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I have used $^I in a perl script to search and replace conditionally. I want to know whether $^I makes a copy of the file in the buffer and write backs entire buffer back to file after processing the buffer or it does in line editing.

The code is as follows

$^I = "";
my $flag = 0;

while ($line = <>) {
    if($line=~ m/some string/i) {
        $flag = 1;
    }
    if(!$flag) {
        $line =~ s/string/replace/g;
    } 
}

print $line;
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perldoc perlrun has information on the usage of the -i switch, which is what the $^I variable concerns. –  TLP Dec 28 '13 at 0:02
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1 Answer

up vote 9 down vote accepted

From perlvar

$INPLACE_EDIT

$^I

The current value of the inplace-edit extension. Use undef to disable inplace editing. Mnemonic: value of -i switch.

From perlrun:

-i[extension]

specifies that files processed by the <> construct are to be edited in-place. It does this by renaming the input file, opening the output file by the original name, and selecting that output file as the default for print() statements. The extension, if supplied, is used to modify the name of the old file to make a backup copy, following these rules:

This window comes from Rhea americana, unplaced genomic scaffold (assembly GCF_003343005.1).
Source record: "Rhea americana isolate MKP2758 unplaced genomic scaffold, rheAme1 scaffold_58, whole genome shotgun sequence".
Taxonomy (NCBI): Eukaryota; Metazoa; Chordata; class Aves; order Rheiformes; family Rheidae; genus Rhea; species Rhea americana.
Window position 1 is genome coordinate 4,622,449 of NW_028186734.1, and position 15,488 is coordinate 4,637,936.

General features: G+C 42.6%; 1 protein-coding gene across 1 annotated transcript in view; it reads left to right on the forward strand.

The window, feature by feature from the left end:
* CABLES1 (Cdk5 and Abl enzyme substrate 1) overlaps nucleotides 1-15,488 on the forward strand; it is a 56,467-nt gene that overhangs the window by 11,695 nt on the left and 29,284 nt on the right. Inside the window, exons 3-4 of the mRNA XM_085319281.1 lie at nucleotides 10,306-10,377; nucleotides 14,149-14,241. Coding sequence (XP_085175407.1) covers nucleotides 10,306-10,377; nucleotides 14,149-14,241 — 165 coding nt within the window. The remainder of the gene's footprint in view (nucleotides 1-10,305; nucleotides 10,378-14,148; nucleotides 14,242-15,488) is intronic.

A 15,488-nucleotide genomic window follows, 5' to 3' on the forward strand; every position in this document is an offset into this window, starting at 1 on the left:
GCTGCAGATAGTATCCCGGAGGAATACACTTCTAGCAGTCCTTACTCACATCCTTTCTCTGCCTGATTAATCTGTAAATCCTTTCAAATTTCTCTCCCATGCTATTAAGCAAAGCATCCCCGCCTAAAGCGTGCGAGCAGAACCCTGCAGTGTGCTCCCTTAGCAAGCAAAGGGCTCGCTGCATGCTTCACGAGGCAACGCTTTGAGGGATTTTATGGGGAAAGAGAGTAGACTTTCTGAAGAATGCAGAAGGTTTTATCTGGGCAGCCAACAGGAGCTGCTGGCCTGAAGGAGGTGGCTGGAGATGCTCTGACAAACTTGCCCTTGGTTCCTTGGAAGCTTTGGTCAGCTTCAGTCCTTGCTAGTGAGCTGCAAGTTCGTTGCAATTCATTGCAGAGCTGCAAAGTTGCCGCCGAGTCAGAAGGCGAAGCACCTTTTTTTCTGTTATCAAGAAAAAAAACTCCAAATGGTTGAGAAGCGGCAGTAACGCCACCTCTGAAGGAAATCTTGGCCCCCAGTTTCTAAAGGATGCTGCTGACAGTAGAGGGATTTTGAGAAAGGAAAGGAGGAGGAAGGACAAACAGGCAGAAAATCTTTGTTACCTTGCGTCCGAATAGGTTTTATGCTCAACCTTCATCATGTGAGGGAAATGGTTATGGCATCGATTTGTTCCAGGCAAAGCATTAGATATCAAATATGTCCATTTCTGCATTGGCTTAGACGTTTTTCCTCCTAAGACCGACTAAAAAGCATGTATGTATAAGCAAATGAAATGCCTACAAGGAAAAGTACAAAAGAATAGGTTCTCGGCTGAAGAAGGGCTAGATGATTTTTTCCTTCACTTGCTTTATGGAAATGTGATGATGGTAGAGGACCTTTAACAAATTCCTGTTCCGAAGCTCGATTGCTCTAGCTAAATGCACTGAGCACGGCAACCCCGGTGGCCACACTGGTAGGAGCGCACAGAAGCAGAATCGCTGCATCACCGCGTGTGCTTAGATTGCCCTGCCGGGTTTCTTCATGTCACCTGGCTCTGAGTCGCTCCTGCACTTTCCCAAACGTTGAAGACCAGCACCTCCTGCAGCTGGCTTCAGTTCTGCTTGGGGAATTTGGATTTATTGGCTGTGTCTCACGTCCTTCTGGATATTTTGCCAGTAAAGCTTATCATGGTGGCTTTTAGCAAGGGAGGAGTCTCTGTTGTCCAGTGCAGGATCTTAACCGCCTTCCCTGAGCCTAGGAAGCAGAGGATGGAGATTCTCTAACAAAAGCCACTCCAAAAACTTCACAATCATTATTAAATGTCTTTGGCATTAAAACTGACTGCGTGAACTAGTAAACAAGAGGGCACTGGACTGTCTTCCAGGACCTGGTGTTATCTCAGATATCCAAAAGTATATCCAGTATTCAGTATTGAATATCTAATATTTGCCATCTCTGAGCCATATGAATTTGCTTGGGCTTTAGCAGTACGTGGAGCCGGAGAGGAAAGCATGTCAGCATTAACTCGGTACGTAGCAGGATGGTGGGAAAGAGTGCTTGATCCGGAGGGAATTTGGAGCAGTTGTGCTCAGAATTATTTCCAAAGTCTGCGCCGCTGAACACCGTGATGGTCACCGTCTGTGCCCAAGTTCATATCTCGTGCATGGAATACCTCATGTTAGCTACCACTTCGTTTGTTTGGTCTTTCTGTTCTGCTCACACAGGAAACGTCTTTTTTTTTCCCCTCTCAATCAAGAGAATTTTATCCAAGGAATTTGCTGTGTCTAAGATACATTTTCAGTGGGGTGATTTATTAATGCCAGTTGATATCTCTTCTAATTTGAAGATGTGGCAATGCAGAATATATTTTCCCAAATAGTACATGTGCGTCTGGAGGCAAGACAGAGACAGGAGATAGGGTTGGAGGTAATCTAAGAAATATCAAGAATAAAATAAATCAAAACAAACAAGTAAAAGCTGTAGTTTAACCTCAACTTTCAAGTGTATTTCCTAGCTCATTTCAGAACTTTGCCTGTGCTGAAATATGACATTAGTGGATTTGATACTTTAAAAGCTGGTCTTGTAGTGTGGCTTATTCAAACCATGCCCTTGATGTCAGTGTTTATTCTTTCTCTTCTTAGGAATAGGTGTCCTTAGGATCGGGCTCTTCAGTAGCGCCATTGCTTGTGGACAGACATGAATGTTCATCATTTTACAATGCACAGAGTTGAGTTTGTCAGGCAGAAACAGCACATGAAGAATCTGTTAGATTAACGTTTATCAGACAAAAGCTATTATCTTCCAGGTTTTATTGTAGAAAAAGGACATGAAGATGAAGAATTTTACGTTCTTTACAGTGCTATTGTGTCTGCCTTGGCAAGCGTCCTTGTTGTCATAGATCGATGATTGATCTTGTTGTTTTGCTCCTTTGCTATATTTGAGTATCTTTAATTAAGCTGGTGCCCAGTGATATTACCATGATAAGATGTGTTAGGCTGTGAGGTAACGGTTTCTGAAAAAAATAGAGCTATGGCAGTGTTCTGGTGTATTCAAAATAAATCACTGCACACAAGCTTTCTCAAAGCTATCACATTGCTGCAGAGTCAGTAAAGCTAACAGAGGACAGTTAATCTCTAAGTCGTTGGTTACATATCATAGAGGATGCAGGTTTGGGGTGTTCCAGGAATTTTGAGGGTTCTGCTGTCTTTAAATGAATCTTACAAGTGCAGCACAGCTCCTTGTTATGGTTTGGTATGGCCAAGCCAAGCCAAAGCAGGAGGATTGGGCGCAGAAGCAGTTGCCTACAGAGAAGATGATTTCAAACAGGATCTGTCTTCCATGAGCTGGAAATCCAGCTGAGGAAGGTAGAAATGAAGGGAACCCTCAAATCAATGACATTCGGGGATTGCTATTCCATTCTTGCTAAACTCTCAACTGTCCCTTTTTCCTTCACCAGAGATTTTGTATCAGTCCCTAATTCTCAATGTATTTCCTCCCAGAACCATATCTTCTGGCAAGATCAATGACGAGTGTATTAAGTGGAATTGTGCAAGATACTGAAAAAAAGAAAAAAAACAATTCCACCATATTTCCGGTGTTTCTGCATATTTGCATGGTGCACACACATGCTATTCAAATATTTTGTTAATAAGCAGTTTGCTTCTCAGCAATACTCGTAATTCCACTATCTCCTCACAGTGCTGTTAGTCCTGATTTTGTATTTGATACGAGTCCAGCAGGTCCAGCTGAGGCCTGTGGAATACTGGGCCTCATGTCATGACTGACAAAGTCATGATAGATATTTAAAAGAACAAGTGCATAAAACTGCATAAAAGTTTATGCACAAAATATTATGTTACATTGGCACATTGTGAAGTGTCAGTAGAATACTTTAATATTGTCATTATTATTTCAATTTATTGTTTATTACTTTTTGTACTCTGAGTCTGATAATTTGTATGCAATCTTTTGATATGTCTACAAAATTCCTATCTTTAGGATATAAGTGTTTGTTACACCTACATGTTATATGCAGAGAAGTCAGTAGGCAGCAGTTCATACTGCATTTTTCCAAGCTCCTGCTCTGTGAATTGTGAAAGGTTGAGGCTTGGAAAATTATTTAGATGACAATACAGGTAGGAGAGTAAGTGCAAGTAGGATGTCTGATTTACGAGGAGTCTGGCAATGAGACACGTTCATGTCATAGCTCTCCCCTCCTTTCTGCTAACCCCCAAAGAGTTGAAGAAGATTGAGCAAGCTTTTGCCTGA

If no extension is supplied, and your system supports it, the original file is kept open without a name while the output is redirected to a new file with the original filename. When perl exits, cleanly or not, the original file is unlinked.

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Thank you Dawg!!! –  user3140798 Dec 28 '13 at 1:06
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